Research Article

Structures of the CRISPR genome integration complex

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Science  15 Sep 2017:
Vol. 357, Issue 6356, pp. 1113-1118
DOI: 10.1126/science.aao0679

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Host factor drives the big bend

Bacteria have a highly adaptable DNA-detecting and -editing machine called CRISPR-Cas to ward off virus attack. The Cas1-Cas2 integrase, with the help of an accessory protein called IHF (integration host factor), captures foreign DNA motifs into bacterial CRISPR loci. These motifs then act as sensors of any further invaders. By analyzing the integrase complex structure, Wright et al. show how Cas1-Cas2 recognizes the CRISPR array for site-specific integration (see the Perspective by Globus and Qimron). IHF sharply bends DNA, which allows DNA to access two active sites within the integrase complex to ensure sequence specificity for the integration reaction. The features of the CRISPR integrase complex may explain the natural divergence of CRISPR arrays in bacteria and can be exploited for genome-tagging applications.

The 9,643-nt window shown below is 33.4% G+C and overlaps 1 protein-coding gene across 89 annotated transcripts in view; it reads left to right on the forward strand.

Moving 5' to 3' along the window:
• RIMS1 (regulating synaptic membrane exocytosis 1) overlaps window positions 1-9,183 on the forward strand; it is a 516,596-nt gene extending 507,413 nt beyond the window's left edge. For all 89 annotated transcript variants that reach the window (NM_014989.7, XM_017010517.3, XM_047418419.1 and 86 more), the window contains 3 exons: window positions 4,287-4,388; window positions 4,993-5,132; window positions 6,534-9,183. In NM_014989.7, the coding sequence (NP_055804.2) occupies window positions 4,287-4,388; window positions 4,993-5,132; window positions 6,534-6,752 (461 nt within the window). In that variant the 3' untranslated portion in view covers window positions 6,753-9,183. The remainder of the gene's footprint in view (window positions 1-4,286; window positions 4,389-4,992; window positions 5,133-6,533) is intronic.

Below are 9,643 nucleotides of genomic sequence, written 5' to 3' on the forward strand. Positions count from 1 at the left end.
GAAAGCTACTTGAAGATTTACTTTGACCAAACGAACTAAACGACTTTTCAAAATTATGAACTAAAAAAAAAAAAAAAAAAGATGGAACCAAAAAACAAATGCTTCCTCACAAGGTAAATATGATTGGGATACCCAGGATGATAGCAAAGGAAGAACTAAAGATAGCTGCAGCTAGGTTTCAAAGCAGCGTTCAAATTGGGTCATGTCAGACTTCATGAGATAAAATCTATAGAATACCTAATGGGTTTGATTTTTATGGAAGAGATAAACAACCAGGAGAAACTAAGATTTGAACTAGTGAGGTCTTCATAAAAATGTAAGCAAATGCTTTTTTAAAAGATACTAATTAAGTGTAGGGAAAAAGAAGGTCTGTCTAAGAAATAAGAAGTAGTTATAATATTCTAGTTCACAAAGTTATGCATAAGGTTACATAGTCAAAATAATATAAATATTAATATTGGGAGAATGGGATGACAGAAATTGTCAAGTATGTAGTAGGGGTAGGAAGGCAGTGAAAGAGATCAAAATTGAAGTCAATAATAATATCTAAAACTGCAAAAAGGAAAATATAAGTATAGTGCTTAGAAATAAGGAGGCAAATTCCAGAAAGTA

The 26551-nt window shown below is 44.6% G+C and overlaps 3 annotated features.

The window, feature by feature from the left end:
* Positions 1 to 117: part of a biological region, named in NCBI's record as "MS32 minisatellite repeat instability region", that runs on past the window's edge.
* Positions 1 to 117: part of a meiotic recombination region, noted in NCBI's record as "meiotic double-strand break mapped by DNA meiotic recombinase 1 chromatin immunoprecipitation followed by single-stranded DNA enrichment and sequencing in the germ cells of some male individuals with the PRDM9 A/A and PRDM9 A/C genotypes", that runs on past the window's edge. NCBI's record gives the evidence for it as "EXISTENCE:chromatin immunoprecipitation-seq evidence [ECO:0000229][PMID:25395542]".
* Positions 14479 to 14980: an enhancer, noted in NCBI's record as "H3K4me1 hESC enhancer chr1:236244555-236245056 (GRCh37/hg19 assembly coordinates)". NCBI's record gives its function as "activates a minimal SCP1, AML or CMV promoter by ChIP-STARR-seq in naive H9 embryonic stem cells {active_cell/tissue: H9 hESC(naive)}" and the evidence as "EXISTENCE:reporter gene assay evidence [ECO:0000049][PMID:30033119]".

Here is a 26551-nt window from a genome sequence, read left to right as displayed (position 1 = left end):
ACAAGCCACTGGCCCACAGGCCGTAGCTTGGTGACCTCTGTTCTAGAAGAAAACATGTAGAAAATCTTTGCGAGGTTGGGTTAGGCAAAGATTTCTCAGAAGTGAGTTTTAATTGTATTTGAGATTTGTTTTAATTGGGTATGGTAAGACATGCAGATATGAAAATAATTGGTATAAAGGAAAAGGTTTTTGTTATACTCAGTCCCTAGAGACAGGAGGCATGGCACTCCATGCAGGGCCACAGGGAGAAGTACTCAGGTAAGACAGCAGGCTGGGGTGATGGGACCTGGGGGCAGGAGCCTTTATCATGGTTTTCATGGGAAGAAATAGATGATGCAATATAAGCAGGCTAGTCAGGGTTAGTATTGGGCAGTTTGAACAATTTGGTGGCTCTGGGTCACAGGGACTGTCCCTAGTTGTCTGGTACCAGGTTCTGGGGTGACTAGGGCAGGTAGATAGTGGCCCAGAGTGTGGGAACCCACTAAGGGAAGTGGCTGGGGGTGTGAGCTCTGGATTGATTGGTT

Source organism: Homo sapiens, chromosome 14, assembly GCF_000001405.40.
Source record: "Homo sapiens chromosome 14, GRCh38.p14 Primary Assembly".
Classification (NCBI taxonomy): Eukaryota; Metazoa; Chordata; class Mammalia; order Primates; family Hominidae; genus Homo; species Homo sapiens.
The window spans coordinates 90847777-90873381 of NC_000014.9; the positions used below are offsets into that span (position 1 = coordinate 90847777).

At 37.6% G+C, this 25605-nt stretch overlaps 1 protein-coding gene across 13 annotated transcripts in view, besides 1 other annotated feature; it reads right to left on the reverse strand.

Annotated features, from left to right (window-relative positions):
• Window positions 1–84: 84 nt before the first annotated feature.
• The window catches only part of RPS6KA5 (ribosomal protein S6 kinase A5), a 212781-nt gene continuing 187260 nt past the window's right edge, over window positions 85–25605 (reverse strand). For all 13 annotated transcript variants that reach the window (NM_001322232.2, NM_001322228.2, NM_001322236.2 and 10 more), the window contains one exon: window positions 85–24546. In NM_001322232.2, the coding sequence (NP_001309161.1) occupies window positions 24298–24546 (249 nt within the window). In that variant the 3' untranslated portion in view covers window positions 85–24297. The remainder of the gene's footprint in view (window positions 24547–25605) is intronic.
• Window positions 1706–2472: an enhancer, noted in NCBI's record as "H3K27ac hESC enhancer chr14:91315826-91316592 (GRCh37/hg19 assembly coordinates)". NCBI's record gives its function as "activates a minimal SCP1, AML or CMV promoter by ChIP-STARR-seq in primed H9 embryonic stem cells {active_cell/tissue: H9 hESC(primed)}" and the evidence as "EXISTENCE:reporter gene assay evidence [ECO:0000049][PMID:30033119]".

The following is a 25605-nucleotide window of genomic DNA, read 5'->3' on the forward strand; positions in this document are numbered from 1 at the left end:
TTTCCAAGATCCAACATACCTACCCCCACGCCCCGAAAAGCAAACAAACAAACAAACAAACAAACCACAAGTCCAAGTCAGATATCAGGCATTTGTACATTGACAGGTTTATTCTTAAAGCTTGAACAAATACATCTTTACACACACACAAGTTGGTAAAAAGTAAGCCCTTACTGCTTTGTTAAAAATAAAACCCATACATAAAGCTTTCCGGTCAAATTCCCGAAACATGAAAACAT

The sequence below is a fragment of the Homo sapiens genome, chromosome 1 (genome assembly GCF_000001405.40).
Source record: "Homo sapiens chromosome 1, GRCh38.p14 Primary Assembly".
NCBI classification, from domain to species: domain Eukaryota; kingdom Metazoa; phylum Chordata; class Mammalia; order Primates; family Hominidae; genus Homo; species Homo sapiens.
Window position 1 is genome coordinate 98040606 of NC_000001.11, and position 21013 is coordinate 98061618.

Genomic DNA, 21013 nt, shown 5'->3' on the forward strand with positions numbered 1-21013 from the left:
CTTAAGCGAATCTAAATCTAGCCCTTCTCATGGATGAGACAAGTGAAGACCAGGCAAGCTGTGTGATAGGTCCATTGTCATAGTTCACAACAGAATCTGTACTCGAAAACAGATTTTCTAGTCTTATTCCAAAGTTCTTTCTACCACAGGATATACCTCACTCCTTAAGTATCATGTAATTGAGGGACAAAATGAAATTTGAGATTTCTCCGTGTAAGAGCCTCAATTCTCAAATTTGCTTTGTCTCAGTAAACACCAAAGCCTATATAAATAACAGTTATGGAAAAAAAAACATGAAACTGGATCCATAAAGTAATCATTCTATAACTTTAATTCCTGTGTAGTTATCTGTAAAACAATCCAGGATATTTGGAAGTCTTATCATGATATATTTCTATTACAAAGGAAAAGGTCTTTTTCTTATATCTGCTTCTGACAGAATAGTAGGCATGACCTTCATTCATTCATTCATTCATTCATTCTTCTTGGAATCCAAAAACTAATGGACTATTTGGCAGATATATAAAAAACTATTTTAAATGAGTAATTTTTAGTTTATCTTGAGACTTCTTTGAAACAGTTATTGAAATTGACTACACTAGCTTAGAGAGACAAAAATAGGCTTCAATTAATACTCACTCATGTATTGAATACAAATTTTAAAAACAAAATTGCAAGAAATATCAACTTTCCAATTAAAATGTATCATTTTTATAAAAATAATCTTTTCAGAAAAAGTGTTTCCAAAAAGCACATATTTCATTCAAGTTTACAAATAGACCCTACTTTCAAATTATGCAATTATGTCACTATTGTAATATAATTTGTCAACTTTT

Science, this issue p. 1113; see also p. 1096

Abstract

CRISPR-Cas systems depend on the Cas1-Cas2 integrase to capture and integrate short foreign DNA fragments into the CRISPR locus, enabling adaptation to new viruses. We present crystal structures of Cas1-Cas2 bound to both donor and target DNA in intermediate and product integration complexes, as well as a cryo–electron microscopy structure of the full CRISPR locus integration complex, including the accessory protein IHF (integration host factor). The structures show unexpectedly that indirect sequence recognition dictates integration site selection by favoring deformation of the repeat and the flanking sequences. IHF binding bends the DNA sharply, bringing an upstream recognition motif into contact with Cas1 to increase both the specificity and efficiency of integration. These results explain how the Cas1-Cas2 CRISPR integrase recognizes a sequence-dependent DNA structure to ensure site-selective CRISPR array expansion during the initial step of bacterial adaptive immunity.

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